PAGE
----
The teacher then filed the mandamus action that is the subject of this case. A mandamus action is a lawsuit whereby a person requests a court to force a public entity or officer to do an act it has a clear legal duty to perform. The teacher asked the court to either require termination proceedings in accordance with 3319.16 or to reinstate the teacher with a one-year contract.
As a quick reminder, per R.C. 3319.16, a board of education may terminate a teacher contract for “good and just cause.” Before terminating the contract, the Board must provide written notice of its intent to do so, it must afford the opportunity for a hearing before the board or a neutral referee, it must then publicly adopt an order of termination setting forth the grounds for termination. A teacher has 30 days to appeal an order of termination by a Board of Education. Note that you may have collective bargaining agreement provisions that place additional procedural requirements or limitations on this process.
The issue on appeal was whether mandamus was an appropriate action because the teacher could have filed an administrative appeal of the board’s decision to terminate under 3319.16 and thus had an “adequate remedy at law” negating the applicability of a writ in mandamus. This is not a novel question and the outcome here is not much of a surprise. The Court ruled that an administrative appeal under 3319.16 is an adequate remedy at law and so mandamus was not appropriate. The teacher should have filed an administrative appeal to challenge the decision of the Board.
However, there are several insights in the case into how courts may interpret the requirements of R.C. 3319.16 in a termination appeal, particularly where there may be procedural defects:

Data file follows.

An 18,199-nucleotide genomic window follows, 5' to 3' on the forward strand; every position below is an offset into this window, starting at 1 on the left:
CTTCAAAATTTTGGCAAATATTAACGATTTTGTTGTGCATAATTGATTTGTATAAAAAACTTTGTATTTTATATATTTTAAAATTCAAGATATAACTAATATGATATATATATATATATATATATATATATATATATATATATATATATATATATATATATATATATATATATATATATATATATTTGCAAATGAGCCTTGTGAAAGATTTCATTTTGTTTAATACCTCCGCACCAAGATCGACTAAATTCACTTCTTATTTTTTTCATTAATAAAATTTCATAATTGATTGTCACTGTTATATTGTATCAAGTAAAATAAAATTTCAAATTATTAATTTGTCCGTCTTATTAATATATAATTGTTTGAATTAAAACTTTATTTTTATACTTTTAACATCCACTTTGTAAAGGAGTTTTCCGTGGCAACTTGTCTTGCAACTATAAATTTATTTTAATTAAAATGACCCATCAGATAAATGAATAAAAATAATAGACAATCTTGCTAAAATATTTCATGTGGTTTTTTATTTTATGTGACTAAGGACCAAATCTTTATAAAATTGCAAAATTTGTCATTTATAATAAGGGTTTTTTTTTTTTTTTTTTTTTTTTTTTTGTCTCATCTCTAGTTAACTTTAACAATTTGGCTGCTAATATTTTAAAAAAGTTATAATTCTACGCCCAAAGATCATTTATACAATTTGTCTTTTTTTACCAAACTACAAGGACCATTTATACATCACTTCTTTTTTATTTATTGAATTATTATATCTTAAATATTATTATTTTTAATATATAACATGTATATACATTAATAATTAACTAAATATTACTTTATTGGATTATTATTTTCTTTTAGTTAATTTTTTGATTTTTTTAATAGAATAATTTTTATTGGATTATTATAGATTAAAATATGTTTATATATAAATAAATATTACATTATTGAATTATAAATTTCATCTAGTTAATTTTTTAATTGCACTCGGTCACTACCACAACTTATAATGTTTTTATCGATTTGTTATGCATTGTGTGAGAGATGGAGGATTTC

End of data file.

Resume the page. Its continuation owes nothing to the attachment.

1. Actual notice of the Board’s action is all that is required to trigger the 30-day appeal period.
Even though the Board did not provide official written notice of its actions, there was sufficient evidence in the record, that the teacher knew of his termination well before he filed his mandamus action, and thus could have filed an appeal. The Court only assumed for purposes of the case but did not decide, that merely hearing from a third party who attended the board meeting that the termination had occurred constituted sufficient notice. In any case, do not rely on others to inform the employee of the Board’s action. You want that appeal period to begin to run as soon as possible so get written notice to the employee as soon as possible.
2. Even if the Board ignores completely the procedural requirements for termination, the termination is subject to an administrative appeal.
The right to the appeal is based on what the law requires the Board to do, not what it actually does. So even where there are procedural defects or no procedure at all, the employee still must be vigilant in filing an appeal or the trial court will not have jurisdiction.
3. A court has the authority to remand a matter back to a board of education for further proceedings.
It is therefore possible that rather than reinstate a teacher, a court could remand back to a board of education to conduct appropriate termination proceedings.
A question that went unanswered was whether ODE backdating the license it granted to the teacher to July 1 would have negated the Board’s just cause for terminating the teacher when it was apparent in June that the teacher would not have a license as of July 1, the first day of the contract. Had the teacher filed an administrative appeal, this may have been addressed by the court.
What this means for your district:
While it is always a good idea to follow applicable procedural requirements, failure to do so may not delay the employee’s time to appeal. However, failure to follow procedures in a timely filed appeal may be cause for reinstatement or remand for further proceedings by the Board.